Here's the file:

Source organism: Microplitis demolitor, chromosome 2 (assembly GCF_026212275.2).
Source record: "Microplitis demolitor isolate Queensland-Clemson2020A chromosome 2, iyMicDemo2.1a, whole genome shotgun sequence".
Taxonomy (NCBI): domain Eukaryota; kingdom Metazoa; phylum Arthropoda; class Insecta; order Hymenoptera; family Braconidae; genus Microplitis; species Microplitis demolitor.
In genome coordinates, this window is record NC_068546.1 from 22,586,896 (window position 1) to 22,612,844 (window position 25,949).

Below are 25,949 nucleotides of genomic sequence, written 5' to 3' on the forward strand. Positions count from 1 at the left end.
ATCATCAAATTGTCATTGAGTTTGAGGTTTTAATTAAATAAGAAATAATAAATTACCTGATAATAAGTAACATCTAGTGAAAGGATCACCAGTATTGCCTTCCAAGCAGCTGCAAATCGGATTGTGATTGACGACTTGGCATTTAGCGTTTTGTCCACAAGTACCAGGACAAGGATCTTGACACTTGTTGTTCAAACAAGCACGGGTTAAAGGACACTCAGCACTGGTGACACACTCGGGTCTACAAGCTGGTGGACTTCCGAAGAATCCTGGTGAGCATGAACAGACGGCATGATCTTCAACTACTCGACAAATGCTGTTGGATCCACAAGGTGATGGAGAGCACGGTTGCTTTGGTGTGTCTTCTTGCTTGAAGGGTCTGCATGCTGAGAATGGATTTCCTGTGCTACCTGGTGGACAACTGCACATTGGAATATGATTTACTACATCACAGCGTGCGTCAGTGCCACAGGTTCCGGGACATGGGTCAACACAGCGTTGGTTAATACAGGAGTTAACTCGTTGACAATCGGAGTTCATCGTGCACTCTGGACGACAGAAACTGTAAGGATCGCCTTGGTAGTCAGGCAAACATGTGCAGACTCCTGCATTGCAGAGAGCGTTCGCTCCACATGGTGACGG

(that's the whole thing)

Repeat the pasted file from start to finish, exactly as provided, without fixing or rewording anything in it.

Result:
Source organism: Microplitis demolitor, chromosome 2 (assembly GCF_026212275.2).
Source record: "Microplitis demolitor isolate Queensland-Clemson2020A chromosome 2, iyMicDemo2.1a, whole genome shotgun sequence".
Taxonomy (NCBI): domain Eukaryota; kingdom Metazoa; phylum Arthropoda; class Insecta; order Hymenoptera; family Braconidae; genus Microplitis; species Microplitis demolitor.
In genome coordinates, this window is record NC_068546.1 from 22,586,896 (window position 1) to 22,612,844 (window position 25,949).

Below are 25,949 nucleotides of genomic sequence, written 5' to 3' on the forward strand. Positions count from 1 at the left end.
ATCATCAAATTGTCATTGAGTTTGAGGTTTTAATTAAATAAGAAATAATAAATTACCTGATAATAAGTAACATCTAGTGAAAGGATCACCAGTATTGCCTTCCAAGCAGCTGCAAATCGGATTGTGATTGACGACTTGGCATTTAGCGTTTTGTCCACAAGTACCAGGACAAGGATCTTGACACTTGTTGTTCAAACAAGCACGGGTTAAAGGACACTCAGCACTGGTGACACACTCGGGTCTACAAGCTGGTGGACTTCCGAAGAATCCTGGTGAGCATGAACAGACGGCATGATCTTCAACTACTCGACAAATGCTGTTGGATCCACAAGGTGATGGAGAGCACGGTTGCTTTGGTGTGTCTTCTTGCTTGAAGGGTCTGCATGCTGAGAATGGATTTCCTGTGCTACCTGGTGGACAACTGCACATTGGAATATGATTTACTACATCACAGCGTGCGTCAGTGCCACAGGTTCCGGGACATGGGTCAACACAGCGTTGGTTAATACAGGAGTTAACTCGTTGACAATCGGAGTTCATCGTGCACTCTGGACGACAGAAACTGTAAGGATCGCCTTGGTAGTCAGGCAAACATGTGCAGACTCCTGCATTGCAGAGAGCGTTCGCTCCACATGGTGACGG